At about the 20km mark, Matt was off the front – out of sight, the secondary selection was now made up of Dylan, Troy, Anthony, Mitch, myself and Brendan (trekkie) was now starting to feel the elastic snap. Dylan went back to see if Trekkie was going alright, got the word that it was not a good day, then came back up through the group and we kept rolling.

About 5km later through some sweet singletrack, Dylan and Mitch put the hammer down and were able to start pulling away from Troy, Anthony and myself. Leading up the KOM point, Troy was leading Anthony and me into a mini swamp at the lowest point before the climb. This swamp looked really nasty, deep and the lines were not really apparent. I think Anthony and I were watching Troy with baited breath to see what would happen. Troy didn't disappoint and his wheels stuck like superglue and over he went into the boghole! Anthony and I quickly unclipped and ran through the swamp, remounted and began the climb.

I looked back and Troy was back on the bike getting going again, so that was good. Anthony began getting away a bit up the climb and I didn't see him again after this point. About 5-10km later after the first 2 hours of racing, I was starting to feel the effects of the crazy fast start and had set back into slow diesel mode while the body switched over to other fuel sources after burning through all the stored glycogen.

Every now and then I could see Troy in the background with Justin chasing him down. They caught up with me a bit later and Troy was able to ride past up a fireroad. I did my best to get on his wheel, but he was pushing just that little bit extra that you can't really get to. I did keep him in sight and within 20 seconds for ages through the next bit of singletrack, but soon after he was gone and on a mission to get to the next group in front.

The first 50km seemed to take forever with the course being really soggy. All thoughts of a 4hour race were out the window well and truly by now. I was doing the mental calculations trying to recall my tachymeter readings to figure out the duration of the course now. I pretty much came up with the figure of a 4 and a half hour bare minimum. This was going to be a bit tight with the food I had brought along that's for sure!

At the 60km mark I started to notice that the trails were getting a little bit more wormy, especially with the muddy clay. This was not surprising as it was where the 50km riders had joined the track. Pretty soon after, I started picking up the 50km backmarkers who were also dealing with the slick conditions.

I had some guys ask me what the go was when I went past them. This included a mate who I was sure entered the 100km. At this stage I started stressing that I had missed a turn and done extra kilometres. LOL! The mind gets turned off a bit during races and sometimes can't comprehend things out on track that are not the bare minimum of a race plan. It seems that some guys in the 100km had missed a turn which took a good 10-15km off their race!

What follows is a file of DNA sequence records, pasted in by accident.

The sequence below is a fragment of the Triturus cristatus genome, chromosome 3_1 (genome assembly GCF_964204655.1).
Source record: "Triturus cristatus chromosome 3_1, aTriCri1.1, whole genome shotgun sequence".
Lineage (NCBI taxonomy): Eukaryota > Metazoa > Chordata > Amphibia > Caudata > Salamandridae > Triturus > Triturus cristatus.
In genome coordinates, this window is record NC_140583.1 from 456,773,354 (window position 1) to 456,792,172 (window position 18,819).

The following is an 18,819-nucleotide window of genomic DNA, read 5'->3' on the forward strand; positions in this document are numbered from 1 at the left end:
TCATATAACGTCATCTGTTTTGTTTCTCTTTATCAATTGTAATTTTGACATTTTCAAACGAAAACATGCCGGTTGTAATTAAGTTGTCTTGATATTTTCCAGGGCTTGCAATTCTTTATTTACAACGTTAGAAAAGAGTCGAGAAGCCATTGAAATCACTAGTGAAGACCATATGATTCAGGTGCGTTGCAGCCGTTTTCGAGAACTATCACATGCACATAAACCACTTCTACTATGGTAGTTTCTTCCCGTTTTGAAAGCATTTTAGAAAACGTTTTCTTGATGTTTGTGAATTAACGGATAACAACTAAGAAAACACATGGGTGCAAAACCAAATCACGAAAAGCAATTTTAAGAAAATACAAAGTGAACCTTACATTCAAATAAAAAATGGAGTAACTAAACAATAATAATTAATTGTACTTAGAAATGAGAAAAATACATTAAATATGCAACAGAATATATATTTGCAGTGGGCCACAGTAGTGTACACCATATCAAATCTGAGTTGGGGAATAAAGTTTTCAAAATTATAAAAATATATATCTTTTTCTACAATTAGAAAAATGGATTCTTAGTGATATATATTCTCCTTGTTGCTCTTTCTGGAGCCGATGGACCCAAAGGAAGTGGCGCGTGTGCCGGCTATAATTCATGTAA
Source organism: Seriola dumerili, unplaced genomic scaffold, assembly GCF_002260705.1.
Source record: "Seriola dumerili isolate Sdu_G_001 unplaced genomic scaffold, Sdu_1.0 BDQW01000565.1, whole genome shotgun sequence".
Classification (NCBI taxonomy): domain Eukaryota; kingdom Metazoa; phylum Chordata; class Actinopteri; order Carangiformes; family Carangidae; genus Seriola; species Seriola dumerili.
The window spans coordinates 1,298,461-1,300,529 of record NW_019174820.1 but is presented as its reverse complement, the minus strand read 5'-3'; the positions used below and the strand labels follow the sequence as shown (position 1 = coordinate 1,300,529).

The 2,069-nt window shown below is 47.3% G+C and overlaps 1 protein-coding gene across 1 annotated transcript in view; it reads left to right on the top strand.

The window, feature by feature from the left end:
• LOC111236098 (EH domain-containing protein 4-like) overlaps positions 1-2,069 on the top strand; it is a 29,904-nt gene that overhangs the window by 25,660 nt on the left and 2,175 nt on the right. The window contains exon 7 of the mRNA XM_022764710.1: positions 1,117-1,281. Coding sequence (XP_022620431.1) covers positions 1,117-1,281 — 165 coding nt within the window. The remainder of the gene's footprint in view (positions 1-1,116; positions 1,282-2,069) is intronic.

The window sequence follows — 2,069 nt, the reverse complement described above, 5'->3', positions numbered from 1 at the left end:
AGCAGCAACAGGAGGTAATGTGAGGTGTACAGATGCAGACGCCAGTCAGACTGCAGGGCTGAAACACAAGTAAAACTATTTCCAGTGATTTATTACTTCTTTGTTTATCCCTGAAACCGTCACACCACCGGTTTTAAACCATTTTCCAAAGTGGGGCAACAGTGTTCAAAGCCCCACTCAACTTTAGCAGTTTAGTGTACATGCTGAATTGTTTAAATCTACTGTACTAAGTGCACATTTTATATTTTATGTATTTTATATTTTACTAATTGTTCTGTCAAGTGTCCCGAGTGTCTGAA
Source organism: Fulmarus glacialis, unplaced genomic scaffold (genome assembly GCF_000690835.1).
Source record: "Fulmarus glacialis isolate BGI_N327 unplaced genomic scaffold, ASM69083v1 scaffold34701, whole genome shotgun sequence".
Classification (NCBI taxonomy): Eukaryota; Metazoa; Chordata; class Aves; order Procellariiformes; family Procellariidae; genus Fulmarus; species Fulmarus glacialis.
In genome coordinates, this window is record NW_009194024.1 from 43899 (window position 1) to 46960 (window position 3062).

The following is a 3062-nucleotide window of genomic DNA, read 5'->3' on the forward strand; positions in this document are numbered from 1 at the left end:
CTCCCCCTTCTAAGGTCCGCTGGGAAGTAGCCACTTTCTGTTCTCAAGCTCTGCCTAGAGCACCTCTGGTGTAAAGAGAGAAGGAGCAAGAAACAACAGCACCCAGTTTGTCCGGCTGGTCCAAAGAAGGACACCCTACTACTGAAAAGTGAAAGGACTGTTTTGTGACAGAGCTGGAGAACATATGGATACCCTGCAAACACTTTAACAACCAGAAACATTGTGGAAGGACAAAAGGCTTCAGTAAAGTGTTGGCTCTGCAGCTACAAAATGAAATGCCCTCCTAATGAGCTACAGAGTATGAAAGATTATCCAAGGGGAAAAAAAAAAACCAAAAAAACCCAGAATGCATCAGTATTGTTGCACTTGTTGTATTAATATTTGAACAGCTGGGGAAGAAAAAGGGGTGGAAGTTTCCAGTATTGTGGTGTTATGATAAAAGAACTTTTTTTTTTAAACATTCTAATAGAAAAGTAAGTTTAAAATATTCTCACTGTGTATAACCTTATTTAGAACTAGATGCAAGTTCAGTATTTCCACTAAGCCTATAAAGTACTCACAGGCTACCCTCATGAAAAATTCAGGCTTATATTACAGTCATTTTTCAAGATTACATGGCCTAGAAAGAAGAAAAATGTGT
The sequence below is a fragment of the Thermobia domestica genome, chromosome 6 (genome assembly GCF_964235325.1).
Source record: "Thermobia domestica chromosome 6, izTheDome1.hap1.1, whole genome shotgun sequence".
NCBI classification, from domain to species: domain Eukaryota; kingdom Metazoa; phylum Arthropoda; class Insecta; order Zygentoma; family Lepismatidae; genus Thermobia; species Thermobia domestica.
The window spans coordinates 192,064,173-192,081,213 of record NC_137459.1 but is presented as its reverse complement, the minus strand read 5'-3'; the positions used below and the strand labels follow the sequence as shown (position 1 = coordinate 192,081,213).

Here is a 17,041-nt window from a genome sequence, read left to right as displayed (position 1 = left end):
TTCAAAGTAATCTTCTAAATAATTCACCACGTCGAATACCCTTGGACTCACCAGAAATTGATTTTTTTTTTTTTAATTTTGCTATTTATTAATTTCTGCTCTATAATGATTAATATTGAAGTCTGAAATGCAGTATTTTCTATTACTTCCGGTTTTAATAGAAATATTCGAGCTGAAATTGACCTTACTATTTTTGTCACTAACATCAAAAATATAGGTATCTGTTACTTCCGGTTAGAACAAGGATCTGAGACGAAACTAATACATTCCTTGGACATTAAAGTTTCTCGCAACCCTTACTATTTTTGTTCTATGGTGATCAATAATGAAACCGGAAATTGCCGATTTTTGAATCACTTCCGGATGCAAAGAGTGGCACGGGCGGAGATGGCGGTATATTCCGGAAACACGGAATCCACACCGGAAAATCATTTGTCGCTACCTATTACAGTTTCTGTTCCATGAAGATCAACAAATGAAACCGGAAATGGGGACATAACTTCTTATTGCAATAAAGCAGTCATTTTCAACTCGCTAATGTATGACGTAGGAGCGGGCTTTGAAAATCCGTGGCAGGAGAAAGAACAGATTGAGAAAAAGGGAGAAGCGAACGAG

When the 80km mark came up I decided it was time to empty the tank (relative of course! – the cupboard of energy was pretty bare) Again I was working out the calculations of time – hopefully within an hour for this block.

When the 95km sign appeared, I was stoked. It was all pretty much a slight downhill all the way to the finish. The lush grass at the golf course took all the energy I had left to just get across it.

The feeling when crossing the line was one of relief. Muddy races take so much extra energy to do. You are constantly fighting the bike to keep it upright, pedalling requires more power to go forward at the same speed, mentally it is just taxing as you just have to be 'on' all the time.

In the end, Matt Fleming won the race in a time of 4:24, with Dylan Cooper and Mitch Codner rounding out the short steps of the podium. I finished in a time of 4:38:30 which was good for 6th place.

The course was extremely tough with the mud. That is probably one of the understatements of the year. However, the satisfaction of achieving a finish with the conditions thrown up against you are what will be remember for years to come. I would almost go as far to say that it rates up there with the 2010 Capital Punishment 100km as being pretty epic.

As I sit here typing this the next day, my body feels as though it has been hit by a truck. I do not have many muscles that are not sore. My skin is sandblasted, and there are tree branch whiplash marks on my arms. I also have those annoying thorns stuck in some of my knuckles.

Some numbers to ponder over

Time: 4:38:30

Distance: 100km

Calories burnt: 5500

Average Heart Rate: 162bpm

Maximum Heart Rate: 188bpm

1st hour heart rate: 175bpm

Gels consumed: 10

Bottles consumed: 5 x 750ml